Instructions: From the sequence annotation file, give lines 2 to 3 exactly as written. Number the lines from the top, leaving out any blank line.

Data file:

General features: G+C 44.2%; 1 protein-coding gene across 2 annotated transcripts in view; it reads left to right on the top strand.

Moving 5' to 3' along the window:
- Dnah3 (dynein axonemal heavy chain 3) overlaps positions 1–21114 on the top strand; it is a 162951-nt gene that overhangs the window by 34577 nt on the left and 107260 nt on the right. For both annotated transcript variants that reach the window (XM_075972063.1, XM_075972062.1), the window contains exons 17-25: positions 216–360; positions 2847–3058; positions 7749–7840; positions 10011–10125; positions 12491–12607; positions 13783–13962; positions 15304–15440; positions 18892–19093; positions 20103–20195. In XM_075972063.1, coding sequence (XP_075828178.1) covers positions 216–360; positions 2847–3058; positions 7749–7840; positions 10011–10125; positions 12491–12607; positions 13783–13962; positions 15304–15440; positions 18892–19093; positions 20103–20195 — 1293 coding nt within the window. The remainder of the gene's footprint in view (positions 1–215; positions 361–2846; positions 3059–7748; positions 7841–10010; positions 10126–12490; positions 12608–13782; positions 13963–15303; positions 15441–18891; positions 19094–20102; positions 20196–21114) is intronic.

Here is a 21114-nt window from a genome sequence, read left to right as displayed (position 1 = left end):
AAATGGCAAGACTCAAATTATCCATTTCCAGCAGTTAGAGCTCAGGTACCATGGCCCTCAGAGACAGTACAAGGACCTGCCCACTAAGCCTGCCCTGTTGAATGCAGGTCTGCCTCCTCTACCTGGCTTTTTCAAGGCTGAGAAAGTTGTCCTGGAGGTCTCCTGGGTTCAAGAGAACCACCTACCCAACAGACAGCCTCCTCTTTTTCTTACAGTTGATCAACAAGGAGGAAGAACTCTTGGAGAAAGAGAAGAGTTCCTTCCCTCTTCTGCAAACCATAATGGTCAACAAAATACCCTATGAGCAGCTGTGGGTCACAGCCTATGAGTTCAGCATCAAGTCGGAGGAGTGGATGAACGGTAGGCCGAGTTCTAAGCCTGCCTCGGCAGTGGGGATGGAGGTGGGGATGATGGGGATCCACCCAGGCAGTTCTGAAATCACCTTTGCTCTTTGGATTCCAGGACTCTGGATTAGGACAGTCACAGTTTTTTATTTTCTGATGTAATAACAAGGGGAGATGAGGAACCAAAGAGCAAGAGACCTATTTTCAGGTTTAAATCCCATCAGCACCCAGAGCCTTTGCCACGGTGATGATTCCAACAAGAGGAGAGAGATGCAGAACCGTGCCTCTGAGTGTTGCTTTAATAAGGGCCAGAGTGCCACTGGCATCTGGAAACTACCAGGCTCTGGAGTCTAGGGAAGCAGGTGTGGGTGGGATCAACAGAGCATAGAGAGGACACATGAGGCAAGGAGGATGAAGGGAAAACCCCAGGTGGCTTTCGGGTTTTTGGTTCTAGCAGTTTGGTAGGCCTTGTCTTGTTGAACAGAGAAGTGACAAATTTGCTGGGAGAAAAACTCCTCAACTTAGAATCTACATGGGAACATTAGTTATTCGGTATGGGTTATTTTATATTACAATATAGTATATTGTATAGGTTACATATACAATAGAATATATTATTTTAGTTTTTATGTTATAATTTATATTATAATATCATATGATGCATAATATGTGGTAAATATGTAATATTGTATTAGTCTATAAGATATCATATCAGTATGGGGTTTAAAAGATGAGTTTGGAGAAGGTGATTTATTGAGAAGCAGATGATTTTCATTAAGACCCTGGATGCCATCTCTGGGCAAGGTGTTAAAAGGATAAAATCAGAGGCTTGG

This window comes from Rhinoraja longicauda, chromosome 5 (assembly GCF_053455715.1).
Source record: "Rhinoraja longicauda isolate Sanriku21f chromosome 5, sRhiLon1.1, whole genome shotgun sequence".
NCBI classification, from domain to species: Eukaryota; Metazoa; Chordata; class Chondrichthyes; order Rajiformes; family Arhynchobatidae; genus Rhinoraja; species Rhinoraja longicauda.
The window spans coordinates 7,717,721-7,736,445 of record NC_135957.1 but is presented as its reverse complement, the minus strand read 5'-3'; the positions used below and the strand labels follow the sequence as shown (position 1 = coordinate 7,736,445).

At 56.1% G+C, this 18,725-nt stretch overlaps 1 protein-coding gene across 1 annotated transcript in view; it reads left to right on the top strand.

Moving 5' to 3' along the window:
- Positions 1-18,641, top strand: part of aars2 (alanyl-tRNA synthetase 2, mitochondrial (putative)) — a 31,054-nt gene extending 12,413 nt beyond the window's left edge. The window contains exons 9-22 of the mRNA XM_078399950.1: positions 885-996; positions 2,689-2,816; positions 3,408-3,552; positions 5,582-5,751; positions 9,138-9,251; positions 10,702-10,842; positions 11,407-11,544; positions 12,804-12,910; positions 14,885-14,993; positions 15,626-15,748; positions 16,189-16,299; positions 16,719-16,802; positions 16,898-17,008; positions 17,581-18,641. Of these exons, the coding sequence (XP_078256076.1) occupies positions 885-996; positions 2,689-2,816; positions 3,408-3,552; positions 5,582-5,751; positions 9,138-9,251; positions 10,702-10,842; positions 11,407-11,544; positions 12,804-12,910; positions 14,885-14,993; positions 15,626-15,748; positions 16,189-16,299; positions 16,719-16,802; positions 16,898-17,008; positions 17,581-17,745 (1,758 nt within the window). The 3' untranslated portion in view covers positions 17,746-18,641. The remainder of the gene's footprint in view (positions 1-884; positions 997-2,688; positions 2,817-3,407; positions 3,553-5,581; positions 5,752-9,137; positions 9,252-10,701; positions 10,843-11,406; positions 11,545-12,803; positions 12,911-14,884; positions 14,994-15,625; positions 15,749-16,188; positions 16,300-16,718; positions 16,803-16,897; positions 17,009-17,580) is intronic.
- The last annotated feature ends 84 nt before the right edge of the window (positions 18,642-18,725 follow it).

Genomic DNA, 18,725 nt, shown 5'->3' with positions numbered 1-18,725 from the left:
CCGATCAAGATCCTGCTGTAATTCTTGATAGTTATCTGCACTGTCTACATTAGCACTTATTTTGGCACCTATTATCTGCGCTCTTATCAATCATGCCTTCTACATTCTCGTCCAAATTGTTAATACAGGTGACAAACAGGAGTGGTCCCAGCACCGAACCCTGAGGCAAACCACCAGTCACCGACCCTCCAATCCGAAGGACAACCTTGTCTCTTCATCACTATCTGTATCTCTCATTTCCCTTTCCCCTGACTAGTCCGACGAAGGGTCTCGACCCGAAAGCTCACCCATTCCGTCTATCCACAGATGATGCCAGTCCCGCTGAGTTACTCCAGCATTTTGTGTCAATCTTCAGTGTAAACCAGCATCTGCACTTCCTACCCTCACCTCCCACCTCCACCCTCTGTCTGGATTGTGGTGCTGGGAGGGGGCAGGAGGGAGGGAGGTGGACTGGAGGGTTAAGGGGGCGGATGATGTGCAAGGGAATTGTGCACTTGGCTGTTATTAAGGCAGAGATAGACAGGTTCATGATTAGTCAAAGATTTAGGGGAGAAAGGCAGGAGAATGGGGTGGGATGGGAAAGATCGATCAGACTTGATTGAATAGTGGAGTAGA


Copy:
Moving 5' to 3' along the window:
- Dnah3 (dynein axonemal heavy chain 3) overlaps positions 1–21114 on the top strand; it is a 162951-nt gene that overhangs the window by 34577 nt on the left and 107260 nt on the right. For both annotated transcript variants that reach the window (XM_075972063.1, XM_075972062.1), the window contains exons 17-25: positions 216–360; positions 2847–3058; positions 7749–7840; positions 10011–10125; positions 12491–12607; positions 13783–13962; positions 15304–15440; positions 18892–19093; positions 20103–20195. In XM_075972063.1, coding sequence (XP_075828178.1) covers positions 216–360; positions 2847–3058; positions 7749–7840; positions 10011–10125; positions 12491–12607; positions 13783–13962; positions 15304–15440; positions 18892–19093; positions 20103–20195 — 1293 coding nt within the window. The remainder of the gene's footprint in view (positions 1–215; positions 361–2846; positions 3059–7748; positions 7841–10010; positions 10126–12490; positions 12608–13782; positions 13963–15303; positions 15441–18891; positions 19094–20102; positions 20196–21114) is intronic.